Few agencies have clear policies that everyone is aware of relating to the response plans for survivors of harassment, abuse, and violence in the workplace or perpetrated by humanitarians:

  • How they ensure safety and protect survivors who report
  • What leave entitlements are for those who report an incident
  • Medical support
  • Confidential, qualified, psychosocial support
  • Justice and legal support
  • Economic support to survivor in the form it may be needed - cash, alternative career advice, or economic strengthening?

Justice systems

In many humanitarian settings there are no functioning national level justice systems. Customary law may cause further harm to survivors. Legal systems may put perpetrators at such great risk of human rights abuses (in some cases even death) that agencies do not feel able to seek formal justice procedures. Even in richer nations justice systems are not 100% free of a culture of blaming the survivor. In cases where no physical evidence exists it is hard to envisage a complaint successfully leading to negative repercussions for the perpetrator. The social and personal costs of seeking justice restrict survivors from complaining about violence, exploitation, abuse and harassment.

International nature of the work

The human resource systems, policies, and laws governing international NGOs and UN agencies differ. They are not harmonised, they do not synchronise. Often things have to be done at such a fast pace that someone applies for a role, is recruited, deployed, and their contract ends and they move on to another setting before the rumours, their history, (and sometimes complaints) catch up with them.

Human resource - management

In most settings Human Resource teams - who are responsible for addressing issues of misconduct and handling vital information relating to staff performance - are line managed by the country director or another member of the senior management team. It is rare that the HR manager is - on a permanent basis - the most senior staff member in country or equal to the most senior staff member. This means that it is hard for HR to hold the most senior staff member to account.

Human resource - staffing

In many organisations and settings where I have worked - in country office and in headquarters - the HR staff are more junior, younger, and more likely to be female than other members of the senior manager team. The same system of oppression applies to them. Older male staff are more likely to have greater power in the workplace. HR staff have less capacity to challenge the senior staff members if there is inappropriate behaviour.

Human resourcing - sensitivities around providing references

All organisations I have worked with exercise extreme caution in giving bad references for fear of litigation and lawsuits. This is especially true where they have insufficient evidence of wrongdoing. They hope when writing references that the receiving agency will read between the lines. Not all recruiting staff are astute or aware enough to do this. They may be young and inexperienced or they may be recruiting at speed.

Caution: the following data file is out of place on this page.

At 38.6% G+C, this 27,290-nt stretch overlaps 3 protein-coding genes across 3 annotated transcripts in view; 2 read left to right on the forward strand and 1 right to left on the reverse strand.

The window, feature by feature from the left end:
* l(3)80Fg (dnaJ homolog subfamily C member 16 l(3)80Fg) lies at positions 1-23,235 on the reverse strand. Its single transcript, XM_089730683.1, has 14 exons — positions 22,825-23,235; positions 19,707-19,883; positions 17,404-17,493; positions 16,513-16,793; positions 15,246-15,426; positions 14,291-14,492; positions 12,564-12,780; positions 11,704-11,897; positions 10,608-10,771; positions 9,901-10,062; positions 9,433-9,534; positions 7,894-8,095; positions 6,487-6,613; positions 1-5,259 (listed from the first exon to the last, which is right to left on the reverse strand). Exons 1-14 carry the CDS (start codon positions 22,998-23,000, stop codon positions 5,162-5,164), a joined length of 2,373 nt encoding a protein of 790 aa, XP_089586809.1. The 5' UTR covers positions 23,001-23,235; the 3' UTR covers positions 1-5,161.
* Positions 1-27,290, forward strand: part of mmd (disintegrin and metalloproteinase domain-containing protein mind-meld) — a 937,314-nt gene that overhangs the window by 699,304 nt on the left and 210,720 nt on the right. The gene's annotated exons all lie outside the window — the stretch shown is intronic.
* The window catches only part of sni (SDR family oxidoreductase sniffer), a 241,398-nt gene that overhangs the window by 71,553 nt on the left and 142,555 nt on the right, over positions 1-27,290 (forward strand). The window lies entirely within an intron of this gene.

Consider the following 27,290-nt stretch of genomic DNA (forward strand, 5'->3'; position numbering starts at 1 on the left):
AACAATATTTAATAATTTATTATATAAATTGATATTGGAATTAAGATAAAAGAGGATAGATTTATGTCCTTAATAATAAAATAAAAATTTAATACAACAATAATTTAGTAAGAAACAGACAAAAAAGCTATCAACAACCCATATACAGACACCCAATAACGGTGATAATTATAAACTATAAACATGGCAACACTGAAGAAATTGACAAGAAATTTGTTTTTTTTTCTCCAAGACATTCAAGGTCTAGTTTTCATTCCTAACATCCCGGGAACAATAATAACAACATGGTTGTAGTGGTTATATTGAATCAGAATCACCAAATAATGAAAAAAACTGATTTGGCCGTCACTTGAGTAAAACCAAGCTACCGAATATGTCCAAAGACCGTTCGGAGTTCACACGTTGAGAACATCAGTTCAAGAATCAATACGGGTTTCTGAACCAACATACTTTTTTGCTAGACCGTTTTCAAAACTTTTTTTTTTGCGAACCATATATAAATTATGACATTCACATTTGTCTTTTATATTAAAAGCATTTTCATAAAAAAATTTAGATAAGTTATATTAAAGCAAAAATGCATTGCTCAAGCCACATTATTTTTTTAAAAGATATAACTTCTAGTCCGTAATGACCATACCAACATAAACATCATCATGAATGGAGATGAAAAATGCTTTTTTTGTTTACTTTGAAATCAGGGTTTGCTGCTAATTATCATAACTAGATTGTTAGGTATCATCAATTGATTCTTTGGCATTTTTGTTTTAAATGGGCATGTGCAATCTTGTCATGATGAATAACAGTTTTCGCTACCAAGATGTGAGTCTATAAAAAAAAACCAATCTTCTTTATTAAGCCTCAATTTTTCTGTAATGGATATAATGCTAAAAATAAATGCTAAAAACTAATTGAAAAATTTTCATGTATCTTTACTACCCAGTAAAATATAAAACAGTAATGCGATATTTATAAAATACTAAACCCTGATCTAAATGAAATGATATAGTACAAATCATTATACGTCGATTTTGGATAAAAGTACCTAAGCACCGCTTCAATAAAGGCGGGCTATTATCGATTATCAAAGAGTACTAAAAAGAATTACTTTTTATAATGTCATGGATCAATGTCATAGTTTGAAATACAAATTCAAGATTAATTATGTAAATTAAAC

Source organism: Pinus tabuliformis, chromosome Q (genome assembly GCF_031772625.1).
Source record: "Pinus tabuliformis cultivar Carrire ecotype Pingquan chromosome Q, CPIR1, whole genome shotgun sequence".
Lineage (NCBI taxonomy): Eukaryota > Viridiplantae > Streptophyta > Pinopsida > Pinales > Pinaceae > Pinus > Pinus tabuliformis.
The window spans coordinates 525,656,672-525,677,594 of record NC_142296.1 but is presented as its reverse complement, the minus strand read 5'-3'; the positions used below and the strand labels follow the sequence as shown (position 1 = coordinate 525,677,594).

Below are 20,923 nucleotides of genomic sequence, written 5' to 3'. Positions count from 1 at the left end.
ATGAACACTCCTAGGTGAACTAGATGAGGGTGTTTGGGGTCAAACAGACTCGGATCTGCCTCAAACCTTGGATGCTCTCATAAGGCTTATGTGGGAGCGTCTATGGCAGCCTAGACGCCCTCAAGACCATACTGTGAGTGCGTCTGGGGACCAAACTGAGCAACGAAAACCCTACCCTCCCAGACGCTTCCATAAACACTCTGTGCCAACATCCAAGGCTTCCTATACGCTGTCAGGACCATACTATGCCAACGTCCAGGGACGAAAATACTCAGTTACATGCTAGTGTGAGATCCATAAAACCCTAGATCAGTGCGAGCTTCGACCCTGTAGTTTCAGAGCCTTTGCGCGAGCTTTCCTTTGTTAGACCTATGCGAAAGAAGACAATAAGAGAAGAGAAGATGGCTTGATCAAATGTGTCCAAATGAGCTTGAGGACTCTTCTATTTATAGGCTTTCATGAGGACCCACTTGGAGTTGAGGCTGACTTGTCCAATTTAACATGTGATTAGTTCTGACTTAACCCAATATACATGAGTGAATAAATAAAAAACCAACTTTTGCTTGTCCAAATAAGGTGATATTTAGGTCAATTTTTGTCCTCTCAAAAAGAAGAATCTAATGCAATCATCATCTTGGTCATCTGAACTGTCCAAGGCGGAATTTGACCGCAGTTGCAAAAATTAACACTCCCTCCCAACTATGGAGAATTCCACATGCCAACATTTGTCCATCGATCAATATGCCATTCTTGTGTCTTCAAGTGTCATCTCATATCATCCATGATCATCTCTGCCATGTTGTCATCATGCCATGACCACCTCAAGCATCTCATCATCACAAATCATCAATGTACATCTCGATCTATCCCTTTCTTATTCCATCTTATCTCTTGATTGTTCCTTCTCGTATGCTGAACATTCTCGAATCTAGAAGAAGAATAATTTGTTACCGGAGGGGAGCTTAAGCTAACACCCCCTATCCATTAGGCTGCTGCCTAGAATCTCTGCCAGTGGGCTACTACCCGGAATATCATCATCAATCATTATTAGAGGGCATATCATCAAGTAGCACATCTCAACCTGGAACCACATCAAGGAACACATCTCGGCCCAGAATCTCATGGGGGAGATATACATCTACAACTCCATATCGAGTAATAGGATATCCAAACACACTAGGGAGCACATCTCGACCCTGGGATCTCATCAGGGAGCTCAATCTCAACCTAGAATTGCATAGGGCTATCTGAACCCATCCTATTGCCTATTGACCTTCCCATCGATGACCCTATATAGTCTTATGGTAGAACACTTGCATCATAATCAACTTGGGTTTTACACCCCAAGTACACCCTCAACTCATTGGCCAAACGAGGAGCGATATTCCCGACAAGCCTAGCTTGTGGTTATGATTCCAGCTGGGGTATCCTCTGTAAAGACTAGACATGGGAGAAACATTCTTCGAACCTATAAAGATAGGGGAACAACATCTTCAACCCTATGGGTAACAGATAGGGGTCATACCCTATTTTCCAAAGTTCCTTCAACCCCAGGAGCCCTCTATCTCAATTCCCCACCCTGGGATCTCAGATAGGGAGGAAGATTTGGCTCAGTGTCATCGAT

Human resourcing - mobility and turnover

Due to short term funding structures and the nature of emergencies many staff are deployed on short-term contracts. There is always a new crisis. Staff are required at lightening speed. HR staff are desperate to fill posts as fast as possible and may have to by-pass their systems for checks and balances to be able to fill essential posts. HR staff performance is measured on the ability to fill roles.

Senior staff with sufficient experience, who are willing to be deployed in hardship postings are few and far between. This may require that staff who are "not perfect" are recruited, even if it is unclear why they may have a less than glowing reference. It may also lead to people with very limited experience being recruited into senior positions. Thus they do not have the power or strength to "fight" against individuals who are perpetrators of abuse or violence.

Staff who are whistle-blowing or reporting cases may have contracts that require they move on before any investigation is concluded or even launched. And so these cases are not followed-up.

Staff who are new may be giving references when they do not even know the full history of the individual they are giving the reference for.

Motivation

Let's be honest, not everyone who works in the humanitarian sector is doing so for humanitarian reasons, because they believe in justice, equality, because they care for all fellow human being, in order to help people, because they believe in human rights for all, or out of a sense of love for all. Some work for humanitarian organisation because they are seeking adventure or thrills, escape, or because of a desire to travel. Some work in the aid sector for power and money. Some just want to go against the tide, by doing something alternative. Not all humanitarians have compassion and empathy.

Armed humanitarians

Some perpetrators who are "humanitarian" are armed. They have power. They are scary. They face real life and death situations. They are separated from their spouses and partners. They seek thrills and connections - and engage in exploitative behave to satisfy physical urges.